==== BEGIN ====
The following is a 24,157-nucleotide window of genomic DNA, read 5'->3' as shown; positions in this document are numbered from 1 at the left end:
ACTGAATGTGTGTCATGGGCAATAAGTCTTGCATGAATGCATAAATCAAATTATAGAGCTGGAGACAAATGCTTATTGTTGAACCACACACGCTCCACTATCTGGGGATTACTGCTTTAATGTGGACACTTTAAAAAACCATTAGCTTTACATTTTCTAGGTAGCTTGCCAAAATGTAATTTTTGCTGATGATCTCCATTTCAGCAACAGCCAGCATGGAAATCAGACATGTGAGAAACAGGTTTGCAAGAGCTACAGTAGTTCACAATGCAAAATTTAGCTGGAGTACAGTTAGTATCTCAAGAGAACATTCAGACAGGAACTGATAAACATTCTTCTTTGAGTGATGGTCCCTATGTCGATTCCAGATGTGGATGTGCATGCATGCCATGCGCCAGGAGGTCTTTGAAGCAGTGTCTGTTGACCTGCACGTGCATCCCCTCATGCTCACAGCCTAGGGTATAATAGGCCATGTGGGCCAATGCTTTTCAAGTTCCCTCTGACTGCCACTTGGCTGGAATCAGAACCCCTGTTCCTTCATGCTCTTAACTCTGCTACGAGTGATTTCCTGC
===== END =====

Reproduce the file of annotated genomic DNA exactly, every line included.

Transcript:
The following is a 24,157-nucleotide window of genomic DNA, read 5'->3' as shown; positions in this document are numbered from 1 at the left end:
ACTGAATGTGTGTCATGGGCAATAAGTCTTGCATGAATGCATAAATCAAATTATAGAGCTGGAGACAAATGCTTATTGTTGAACCACACACGCTCCACTATCTGGGGATTACTGCTTTAATGTGGACACTTTAAAAAACCATTAGCTTTACATTTTCTAGGTAGCTTGCCAAAATGTAATTTTTGCTGATGATCTCCATTTCAGCAACAGCCAGCATGGAAATCAGACATGTGAGAAACAGGTTTGCAAGAGCTACAGTAGTTCACAATGCAAAATTTAGCTGGAGTACAGTTAGTATCTCAAGAGAACATTCAGACAGGAACTGATAAACATTCTTCTTTGAGTGATGGTCCCTATGTCGATTCCAGATGTGGATGTGCATGCATGCCATGCGCCAGGAGGTCTTTGAAGCAGTGTCTGTTGACCTGCACGTGCATCCCCTCATGCTCACAGCCTAGGGTATAATAGGCCATGTGGGCCAATGCTTTTCAAGTTCCCTCTGACTGCCACTTGGCTGGAATCAGAACCCCTGTTCCTTCATGCTCTTAACTCTGCTACGAGTGATTTCCTGC